I started out at Abington Friends School in Pennsylvania, whose movie of Where the Mountain Meets the Moon was featured in our 90-Second Newbery Film Festival last year. Felix Chen and the other teachers made me feel right at home, and we even got to do a costumed Dome of Doom insult-dance-battle with the fifth graders!

Then I popped over to Tredyffrin Public Library, whose adaptation of Holes was also in the 90-Second Newbery Film Festival. I was the guest of the librarian Angela Newman, who showed me a great time and delivered a real turnout. Thanks, Angela!

Then it was off to Springfield High School and Junior High, thanks to superstar librarian and blogger Joyce Valenza. I got the treat of seeing a play written by Jelli, one of the Springfield High students, and hang out with their “Somewhat Virtual Book Club” (that’s them in the picture at the top; Jelli is directly behind me) after speaking at the high school and junior high that day. The junior high school students thoughtfully greeted me with props they made from The Order of Odd-Fish:

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After that it was off to Washington, D.C., where I spoke at the Sidwell Friends School, whose Claymation version of Island of the Blue Dolphins has also been a favorite at the 90-Second Newbery Film Festival. Heck, let’s show it again now—it has the distinction of being simultaneously the most violent and most relaxing 90-Second Newbery movie:

Weird story: Many people know Sidwell Friends as the school where Presidents’ children often go. Amy Carter went there, Chelsea Clinton went there, and now so do Sasha and Malia Obama. I’m such an idiot, I didn’t realize that I was doing my presentation to the President’s daughter! In my defense, I hadn’t seen pictures of Sasha before I spoke to her class. But when I saw a Secret Service agent standing around between presentations, I concluded one of the daughters was in the next class, so I said to my host teacher Becky Farnum, “My presentation involves a lot of lurching around and bellowing— should I change that so I don’t get tackled by that Secret Service agent?” and Becky was like, “Uh, you just spoke to Sasha’s class.” Nice, Kennedy.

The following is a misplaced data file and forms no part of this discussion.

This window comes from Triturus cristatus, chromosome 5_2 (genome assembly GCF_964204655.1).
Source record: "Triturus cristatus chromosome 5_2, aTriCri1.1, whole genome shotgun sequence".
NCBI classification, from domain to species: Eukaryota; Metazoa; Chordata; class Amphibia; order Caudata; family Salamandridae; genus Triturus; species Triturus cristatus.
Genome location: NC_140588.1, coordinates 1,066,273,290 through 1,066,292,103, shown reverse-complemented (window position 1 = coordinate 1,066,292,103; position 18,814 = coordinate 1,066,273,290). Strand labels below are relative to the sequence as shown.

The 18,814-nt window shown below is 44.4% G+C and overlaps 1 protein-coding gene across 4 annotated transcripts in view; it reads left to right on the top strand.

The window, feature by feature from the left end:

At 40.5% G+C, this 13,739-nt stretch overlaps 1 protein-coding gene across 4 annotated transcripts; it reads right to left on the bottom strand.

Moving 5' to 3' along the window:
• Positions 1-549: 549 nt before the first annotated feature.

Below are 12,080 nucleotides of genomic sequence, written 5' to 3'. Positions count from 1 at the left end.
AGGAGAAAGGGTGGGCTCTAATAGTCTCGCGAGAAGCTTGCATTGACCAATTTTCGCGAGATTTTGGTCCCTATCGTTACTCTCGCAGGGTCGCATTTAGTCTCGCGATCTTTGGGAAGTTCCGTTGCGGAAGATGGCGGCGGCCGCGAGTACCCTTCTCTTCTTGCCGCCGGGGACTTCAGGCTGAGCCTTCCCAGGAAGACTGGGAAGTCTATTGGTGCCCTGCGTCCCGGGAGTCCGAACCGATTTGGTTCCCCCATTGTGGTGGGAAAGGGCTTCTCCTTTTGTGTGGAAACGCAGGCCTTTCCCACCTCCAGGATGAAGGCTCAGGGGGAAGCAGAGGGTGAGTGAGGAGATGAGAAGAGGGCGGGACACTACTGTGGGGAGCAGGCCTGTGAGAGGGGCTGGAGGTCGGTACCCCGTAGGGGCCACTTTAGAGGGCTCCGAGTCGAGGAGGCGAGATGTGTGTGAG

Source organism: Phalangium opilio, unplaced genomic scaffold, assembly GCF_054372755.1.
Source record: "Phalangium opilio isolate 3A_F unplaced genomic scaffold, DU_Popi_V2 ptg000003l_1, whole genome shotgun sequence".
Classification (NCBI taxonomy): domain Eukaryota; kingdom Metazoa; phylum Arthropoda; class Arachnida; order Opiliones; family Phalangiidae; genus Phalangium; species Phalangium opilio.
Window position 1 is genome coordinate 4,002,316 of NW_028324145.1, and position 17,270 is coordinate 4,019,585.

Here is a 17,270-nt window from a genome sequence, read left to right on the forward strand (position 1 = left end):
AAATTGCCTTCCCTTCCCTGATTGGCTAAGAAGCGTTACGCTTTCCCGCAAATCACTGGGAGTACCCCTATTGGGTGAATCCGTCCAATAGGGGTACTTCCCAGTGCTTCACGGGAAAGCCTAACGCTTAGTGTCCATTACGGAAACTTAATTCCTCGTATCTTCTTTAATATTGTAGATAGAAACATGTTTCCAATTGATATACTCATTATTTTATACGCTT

I also got to speak at the Field School near Charlottesville, Virginia who had submitted several of their own videos for the 90-Second Newbery. It was thanks to their teacher Jen Wilson, and their write-up of the visit pretty much sums up what I do: “literally running around the room, shouting and gesticulating (maybe even spitting).” I am what I am, people.

At last, I spoke at St. Catherine Laboure in Wheaton, MD—which is where I actually worked as a science teacher from 1995-96 (yikes, that’s a long time ago . . . ) It was my first “job” out of university, but I wasn’t actually paid. I’d decided to be a volunteer science teacher for the Archdiocese of Washington, DC. They had me living in a convent with actual nuns, which is the wrong place for a 22-year-old man to be, and teaching science to sixth, seventh, and eighth graders—about 150 kids a day—a task I was not prepared for, and that I must admit, I was terrible at. This is the job in which I actually blundered into killing a live snake in front of the 7th-grade class. (I taught for just a year and quit. This is consistent with my usual pattern of dithering.)

It was a real time-warp crazy feeling going back to St. Catherine Laboure—indeed, back to D.C. at all. Luckily, I have friends living there whom I was able to stay with an hang out with, but returning to D.C. always makes me feel wistful and weary. It’s not you, D.C., it’s me!

Then again, while I was walking down the street, I unexpectedly saw the Space Shuttle piggybacking on a 747, and it was jaw-dropping! So let’s end with that: